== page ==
Go to the Globe and Mail homepage

Jump to main navigationJump to main content

Ernie Zelinski
Ernie Zelinski

Me and My Money

Early retiree prefers peace of mind when investing Add to ...

Ernie J. Zelinski, 63

Occupation

Author and publisher

The portfolio

Includes Encana Corp., Telus Corp., Cenovus Energy Inc., Suncor Energy Inc., Royal Bank of Canada, guaranteed investment certificates, TD Canadian Blue Chip Equity Fund and TD Dividend Growth Fund.

The investor

Ernie Zelinski was fired from his engineering job more than 30 years ago, and hasn’t gone back to the 9-to-5 grind since. Instead, he has spent his time working a few hours a day on things that interest him and the rest of the day on leisure activities.

More Related to this Story

Mr. Zelinski didn’t have a lot saved up. But then he borrowed some money from his mother and self-published The Joy of Not Working, followed by How to Retire Happy, Wild, and Free and other books on “career success and happiness.”

“These books have sold a total of over 750,000 copies worldwide and have generated over $1.5-million in pre-tax income for me over the years,” reports Mr. Zelinski. The royalties (still flowing in) are what enabled him to pay off the mortgage and set up an investment portfolio.

Investment style

Before he published his books, Mr. Zelinski tried to turn his savings into a bigger fortune by speculating in junior oil stocks. Most of his capital was wiped out.

The experience left him with a strong aversion to risk. When the book royalties began to stream in, he put them into guaranteed investment certificates. They still make up “a good portion” of his investments.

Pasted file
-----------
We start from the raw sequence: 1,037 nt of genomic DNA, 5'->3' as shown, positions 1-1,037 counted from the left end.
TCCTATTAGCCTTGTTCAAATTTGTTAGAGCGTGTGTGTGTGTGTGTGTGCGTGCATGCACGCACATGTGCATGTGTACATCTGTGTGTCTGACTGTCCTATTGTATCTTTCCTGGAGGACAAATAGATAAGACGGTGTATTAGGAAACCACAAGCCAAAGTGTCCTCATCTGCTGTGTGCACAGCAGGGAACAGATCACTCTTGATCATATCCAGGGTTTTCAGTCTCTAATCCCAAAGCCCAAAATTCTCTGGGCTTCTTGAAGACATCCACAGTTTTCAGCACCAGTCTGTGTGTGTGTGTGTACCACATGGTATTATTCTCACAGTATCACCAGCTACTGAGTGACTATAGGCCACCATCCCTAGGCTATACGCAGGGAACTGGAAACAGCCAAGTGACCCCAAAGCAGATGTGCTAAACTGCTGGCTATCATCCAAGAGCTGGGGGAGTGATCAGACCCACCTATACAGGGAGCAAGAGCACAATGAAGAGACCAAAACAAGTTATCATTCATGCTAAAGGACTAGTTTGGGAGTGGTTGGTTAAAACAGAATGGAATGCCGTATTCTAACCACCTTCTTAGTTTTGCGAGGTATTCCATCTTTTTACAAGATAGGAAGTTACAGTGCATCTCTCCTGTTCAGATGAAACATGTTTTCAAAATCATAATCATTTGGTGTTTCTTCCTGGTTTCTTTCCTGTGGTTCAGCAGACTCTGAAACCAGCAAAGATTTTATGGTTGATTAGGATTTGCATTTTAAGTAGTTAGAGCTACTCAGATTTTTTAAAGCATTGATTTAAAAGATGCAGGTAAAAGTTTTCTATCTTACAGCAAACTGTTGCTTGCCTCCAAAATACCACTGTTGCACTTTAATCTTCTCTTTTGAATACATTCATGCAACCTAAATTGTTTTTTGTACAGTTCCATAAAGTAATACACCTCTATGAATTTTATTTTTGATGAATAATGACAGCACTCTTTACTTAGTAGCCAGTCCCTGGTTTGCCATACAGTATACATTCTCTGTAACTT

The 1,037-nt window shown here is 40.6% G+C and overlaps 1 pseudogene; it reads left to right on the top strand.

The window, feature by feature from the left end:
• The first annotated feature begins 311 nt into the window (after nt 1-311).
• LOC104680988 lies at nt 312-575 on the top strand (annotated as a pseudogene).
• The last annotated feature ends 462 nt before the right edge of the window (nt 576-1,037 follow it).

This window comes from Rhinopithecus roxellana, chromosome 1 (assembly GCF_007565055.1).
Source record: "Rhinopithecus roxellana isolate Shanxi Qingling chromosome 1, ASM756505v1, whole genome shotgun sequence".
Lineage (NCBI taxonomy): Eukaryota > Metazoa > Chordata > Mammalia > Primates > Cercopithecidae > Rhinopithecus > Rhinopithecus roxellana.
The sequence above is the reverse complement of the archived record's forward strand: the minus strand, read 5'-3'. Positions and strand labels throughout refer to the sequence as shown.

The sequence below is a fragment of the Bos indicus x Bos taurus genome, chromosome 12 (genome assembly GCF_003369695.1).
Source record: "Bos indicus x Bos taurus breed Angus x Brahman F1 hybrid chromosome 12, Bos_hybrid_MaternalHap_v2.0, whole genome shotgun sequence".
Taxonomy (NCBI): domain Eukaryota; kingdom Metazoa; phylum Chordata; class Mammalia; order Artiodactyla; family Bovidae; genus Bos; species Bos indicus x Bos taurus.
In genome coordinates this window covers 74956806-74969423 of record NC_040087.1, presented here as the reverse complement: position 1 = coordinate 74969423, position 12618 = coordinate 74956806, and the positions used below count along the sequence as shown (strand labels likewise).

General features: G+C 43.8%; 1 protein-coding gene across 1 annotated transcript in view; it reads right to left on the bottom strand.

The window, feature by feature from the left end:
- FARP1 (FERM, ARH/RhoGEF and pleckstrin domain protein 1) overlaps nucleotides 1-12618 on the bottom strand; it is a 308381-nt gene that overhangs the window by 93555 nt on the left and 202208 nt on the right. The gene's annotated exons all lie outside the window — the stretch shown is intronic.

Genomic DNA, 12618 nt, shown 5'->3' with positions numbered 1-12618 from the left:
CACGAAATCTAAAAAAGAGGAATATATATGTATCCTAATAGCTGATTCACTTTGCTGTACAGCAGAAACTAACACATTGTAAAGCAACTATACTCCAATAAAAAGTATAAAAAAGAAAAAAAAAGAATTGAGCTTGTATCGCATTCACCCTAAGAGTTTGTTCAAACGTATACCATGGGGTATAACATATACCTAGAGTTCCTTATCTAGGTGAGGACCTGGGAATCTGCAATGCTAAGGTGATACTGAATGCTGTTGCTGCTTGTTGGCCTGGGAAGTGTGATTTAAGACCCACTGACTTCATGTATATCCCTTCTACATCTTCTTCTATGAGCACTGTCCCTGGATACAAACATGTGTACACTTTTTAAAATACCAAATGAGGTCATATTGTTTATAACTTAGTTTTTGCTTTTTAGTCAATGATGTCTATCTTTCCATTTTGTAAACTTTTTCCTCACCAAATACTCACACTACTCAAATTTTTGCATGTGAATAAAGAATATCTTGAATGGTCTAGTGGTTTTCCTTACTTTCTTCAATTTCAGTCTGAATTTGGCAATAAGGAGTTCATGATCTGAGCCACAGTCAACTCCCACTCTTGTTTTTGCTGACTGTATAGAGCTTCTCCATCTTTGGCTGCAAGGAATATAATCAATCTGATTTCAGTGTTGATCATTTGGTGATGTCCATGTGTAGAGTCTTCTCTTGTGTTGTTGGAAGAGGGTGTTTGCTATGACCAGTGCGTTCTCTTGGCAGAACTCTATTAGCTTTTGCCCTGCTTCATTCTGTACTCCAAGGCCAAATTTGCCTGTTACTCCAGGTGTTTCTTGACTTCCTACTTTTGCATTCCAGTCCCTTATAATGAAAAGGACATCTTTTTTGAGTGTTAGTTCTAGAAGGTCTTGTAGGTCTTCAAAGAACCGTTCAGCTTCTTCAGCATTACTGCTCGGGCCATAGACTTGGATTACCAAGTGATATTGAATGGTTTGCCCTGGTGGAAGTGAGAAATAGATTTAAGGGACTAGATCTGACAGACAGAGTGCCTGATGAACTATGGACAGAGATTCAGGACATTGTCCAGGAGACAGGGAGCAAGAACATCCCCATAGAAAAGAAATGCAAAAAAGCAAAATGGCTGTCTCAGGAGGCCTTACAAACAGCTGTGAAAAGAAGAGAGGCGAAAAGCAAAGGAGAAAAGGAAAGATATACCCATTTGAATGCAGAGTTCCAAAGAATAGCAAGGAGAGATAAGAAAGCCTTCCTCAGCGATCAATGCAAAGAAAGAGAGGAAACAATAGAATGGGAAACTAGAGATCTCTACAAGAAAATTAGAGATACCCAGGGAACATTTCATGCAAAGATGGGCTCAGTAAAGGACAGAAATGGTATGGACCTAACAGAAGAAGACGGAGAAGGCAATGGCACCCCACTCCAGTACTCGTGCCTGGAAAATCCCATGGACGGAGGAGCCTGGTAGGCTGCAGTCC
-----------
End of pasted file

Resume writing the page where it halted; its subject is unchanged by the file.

“Later, I diversified into stocks,” he adds. His exposure is mainly in “safe,” blue-chip and dividend stocks. A smaller portion is in riskier stocks.

“Most financial advisers would likely describe my investment approach as ‘scattered’ or too ‘conservative,’” says Mr. Zelinski. But it suits him fine: He doesn’t care as much about returns as about preserving the capital on which his freedom rests. Nor does he want a high-maintenance, volatile portfolio that could interfere with his peace of mind.

Best move

It was investing money in self-publishing his books. “My philosophy is that the best investment anyone can make is creating intellectual property that provides residual income for years.”

Worst move

Junior oil stocks in the 1980s.

Advice

“Save at least 35 per cent of pre-tax income and invest 80 per cent of what you save in GICs and dividend stocks. The other 20 per cent can go in riskier investments.” For more advice, see how-to-retire-happy.com.

In the know

Most popular videos »

Highlights

More from The Globe and Mail

Most popular